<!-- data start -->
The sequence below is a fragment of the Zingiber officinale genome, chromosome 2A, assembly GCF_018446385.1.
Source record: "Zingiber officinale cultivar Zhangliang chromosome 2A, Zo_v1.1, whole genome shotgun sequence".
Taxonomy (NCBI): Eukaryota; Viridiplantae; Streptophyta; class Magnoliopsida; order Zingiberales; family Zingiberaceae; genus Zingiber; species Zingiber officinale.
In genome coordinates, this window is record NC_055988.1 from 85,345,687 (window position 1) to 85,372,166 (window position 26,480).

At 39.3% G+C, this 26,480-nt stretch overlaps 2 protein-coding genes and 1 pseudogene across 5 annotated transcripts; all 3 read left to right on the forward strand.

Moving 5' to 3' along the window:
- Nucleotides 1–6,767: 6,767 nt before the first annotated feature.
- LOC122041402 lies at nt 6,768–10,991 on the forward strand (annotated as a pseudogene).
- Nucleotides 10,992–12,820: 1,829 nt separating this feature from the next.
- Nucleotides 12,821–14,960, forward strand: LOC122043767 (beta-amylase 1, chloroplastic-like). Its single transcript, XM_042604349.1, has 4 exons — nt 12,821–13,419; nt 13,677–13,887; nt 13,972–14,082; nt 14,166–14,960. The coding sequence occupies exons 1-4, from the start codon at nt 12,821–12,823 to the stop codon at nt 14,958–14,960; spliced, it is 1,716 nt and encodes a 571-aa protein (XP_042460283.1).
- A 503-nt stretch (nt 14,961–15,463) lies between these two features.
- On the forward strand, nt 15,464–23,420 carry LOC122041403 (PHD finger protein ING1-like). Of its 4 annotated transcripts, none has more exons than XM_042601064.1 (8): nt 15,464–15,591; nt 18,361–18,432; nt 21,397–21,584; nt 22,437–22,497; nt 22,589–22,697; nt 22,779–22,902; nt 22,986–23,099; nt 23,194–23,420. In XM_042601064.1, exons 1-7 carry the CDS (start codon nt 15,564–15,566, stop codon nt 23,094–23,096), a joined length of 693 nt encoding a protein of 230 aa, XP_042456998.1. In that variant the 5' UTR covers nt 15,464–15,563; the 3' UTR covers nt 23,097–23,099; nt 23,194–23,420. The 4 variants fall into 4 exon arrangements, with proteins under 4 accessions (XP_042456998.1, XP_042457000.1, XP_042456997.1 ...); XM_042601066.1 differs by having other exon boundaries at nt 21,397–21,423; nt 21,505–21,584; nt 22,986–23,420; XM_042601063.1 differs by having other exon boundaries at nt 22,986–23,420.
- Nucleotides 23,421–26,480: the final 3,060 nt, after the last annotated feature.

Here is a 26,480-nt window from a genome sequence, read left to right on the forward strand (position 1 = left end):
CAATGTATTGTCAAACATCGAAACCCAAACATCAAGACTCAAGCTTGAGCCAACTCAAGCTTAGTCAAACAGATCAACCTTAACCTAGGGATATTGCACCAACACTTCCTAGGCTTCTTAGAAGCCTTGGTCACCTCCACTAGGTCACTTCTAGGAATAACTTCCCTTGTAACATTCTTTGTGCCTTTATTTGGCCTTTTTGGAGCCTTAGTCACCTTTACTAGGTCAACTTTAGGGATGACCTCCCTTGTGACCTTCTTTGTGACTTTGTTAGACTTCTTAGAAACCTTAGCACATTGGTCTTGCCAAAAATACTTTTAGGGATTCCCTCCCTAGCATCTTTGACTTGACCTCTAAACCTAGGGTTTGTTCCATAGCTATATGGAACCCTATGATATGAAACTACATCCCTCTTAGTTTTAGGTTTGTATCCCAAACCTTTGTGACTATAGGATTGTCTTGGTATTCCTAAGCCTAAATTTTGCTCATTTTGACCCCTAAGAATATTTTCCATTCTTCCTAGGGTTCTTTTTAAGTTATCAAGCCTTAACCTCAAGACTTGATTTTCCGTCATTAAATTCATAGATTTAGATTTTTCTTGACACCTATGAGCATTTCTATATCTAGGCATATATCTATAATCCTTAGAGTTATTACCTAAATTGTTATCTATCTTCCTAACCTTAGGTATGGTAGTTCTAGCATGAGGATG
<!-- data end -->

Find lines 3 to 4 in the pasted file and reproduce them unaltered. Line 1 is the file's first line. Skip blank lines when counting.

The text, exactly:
Taxonomy (NCBI): Eukaryota; Viridiplantae; Streptophyta; class Magnoliopsida; order Zingiberales; family Zingiberaceae; genus Zingiber; species Zingiber officinale.
In genome coordinates, this window is record NC_055988.1 from 85,345,687 (window position 1) to 85,372,166 (window position 26,480).